WHAT'S NEW, Friday, 15 September 1989 Washington, DC
W.W. HAVENS JR, EXECUTIVE SECRETARY OF THE APS, WILL RETIRE
at the end of 1990. The only executive secretary of the Society most
members have ever known, Havens has held the post since 1967. In
the years since, both physics and society have undergone enormous
change. Under Haven's guidance, the APS has remained in step with
those changes. A search is currently underway for a successor.
Val Fitch, the past-president of APS, is leading the search for a
distinguished physicist, with proven managerial ability. Those
wishing to recommend someone for this position should check the
notice on page 109 in the September issue of Physics Today.
. NSF, THE AGENCY WITH NO ENEMIES, TAKES IT ON THE CHIN AGAIN.
This week, the Senate Appropriations Committee accepted its
subcommittee recommendation to give NSF $30M less for research
than the House voted in July
(WN 28 Jul 89)--and the House figure
was $88M below the President's request--and that request was not
enough to keep pace with growth in critical areas of science. A
$20M Facilities Modernization Program would be funded with money
skimmed from research. That won't buy many facilities, but it
would probably eliminate any new research starts. It is not clear
what will happen in conference with the House if the full Senate
backs the Subcommittee on the facilities issue. The House refused
to fund the facilities program, which was authorized last year,
precisely out of fear that the money would wind up coming out of
research. Moreover, the program is burdened with restrictions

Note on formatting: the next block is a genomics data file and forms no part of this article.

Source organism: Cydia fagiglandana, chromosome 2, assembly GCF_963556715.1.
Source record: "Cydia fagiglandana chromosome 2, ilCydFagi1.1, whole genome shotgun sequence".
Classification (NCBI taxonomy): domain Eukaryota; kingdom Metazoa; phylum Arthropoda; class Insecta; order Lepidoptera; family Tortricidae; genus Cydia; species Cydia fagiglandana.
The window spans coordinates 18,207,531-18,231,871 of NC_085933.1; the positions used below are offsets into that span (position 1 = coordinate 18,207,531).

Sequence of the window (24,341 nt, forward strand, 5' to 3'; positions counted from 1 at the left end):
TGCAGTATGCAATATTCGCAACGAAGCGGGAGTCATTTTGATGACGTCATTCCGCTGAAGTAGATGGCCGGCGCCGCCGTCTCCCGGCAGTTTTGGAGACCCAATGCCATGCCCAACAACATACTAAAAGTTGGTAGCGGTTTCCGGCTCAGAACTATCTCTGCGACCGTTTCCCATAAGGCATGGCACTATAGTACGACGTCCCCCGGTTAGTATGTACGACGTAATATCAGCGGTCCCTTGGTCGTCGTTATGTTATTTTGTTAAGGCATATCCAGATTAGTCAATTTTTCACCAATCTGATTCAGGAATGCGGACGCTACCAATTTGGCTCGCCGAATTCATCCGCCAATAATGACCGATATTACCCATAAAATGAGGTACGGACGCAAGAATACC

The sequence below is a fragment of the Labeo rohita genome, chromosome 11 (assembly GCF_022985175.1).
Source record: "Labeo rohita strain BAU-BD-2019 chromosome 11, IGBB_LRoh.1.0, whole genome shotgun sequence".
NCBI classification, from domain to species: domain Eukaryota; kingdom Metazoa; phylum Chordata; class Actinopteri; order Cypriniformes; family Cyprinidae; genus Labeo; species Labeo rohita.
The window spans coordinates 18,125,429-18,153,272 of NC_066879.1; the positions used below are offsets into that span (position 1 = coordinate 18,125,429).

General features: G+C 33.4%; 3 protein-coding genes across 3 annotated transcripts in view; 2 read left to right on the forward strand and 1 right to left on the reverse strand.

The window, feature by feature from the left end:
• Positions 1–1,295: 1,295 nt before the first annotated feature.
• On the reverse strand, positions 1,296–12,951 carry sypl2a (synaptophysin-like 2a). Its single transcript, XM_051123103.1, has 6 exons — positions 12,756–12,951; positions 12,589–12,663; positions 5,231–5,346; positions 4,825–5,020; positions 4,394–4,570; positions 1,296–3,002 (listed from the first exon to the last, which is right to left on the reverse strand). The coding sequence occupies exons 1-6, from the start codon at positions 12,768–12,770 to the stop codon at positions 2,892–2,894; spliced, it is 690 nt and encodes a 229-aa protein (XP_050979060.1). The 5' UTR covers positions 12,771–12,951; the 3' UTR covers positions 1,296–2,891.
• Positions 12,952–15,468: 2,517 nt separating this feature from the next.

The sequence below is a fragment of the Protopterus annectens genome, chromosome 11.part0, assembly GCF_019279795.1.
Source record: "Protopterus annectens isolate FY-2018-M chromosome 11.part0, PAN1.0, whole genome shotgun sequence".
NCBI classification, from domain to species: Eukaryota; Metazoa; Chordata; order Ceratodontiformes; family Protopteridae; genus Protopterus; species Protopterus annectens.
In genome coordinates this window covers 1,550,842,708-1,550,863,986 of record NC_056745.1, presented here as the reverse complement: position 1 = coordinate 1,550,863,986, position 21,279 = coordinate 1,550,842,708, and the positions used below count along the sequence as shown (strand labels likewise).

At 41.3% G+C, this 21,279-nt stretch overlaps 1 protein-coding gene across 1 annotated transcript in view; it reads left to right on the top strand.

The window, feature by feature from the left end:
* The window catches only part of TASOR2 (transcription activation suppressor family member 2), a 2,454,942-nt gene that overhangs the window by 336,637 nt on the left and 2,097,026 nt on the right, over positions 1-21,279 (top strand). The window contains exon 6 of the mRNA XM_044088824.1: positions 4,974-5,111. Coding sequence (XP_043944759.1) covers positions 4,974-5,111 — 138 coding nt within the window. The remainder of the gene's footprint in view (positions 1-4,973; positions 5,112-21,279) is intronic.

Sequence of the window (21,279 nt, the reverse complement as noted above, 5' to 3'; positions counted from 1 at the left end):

that seem designed to ensure that universities that do research
don't get facilities. The subcommittee markup ended with the
members congratulating each other on the fine job they had done.
3. FUSION HAS LOST NONE OF ITS FACINATION FOR THE PRESS.
fusion is now confined to the University of Utah's Chemistry
Department (physicists at the University report they find no
evidence of fusion), and magnetic fusion seems to be receding
ever further into the future. But a report this week in Physical
Review Letters of "cluster-impact fusion" at Brookhaven still got
20 column inches in the New York Times. The experiment consists
of 300 keV singly-ionized droplets of heavy water impacting on a
TiD target. Individual deuterons accelerated to that energy would
produce some fusion, but the energy per nucleon in the cluster is
only a few eV. Fusion is attributed to compressions and high
energy densities resulting from collision spikes, but the details
are not understood and no one is predicting "break even"--yet.
4. THE FY 90 APPROPRIATION FOR MAGNETIC CONFINEMENT FUSION
up at $331M, which is $18M below the administration request. The
conference report expresses concern about the slow progress, but
rather than attempting to micromanage, Congress took the unusual
step of leaving it to DOE to decide how to distribute the money
among the elements of the program. Congress apparently ignored a
request by Robert Hunter to transfer $50M to inertial fusion.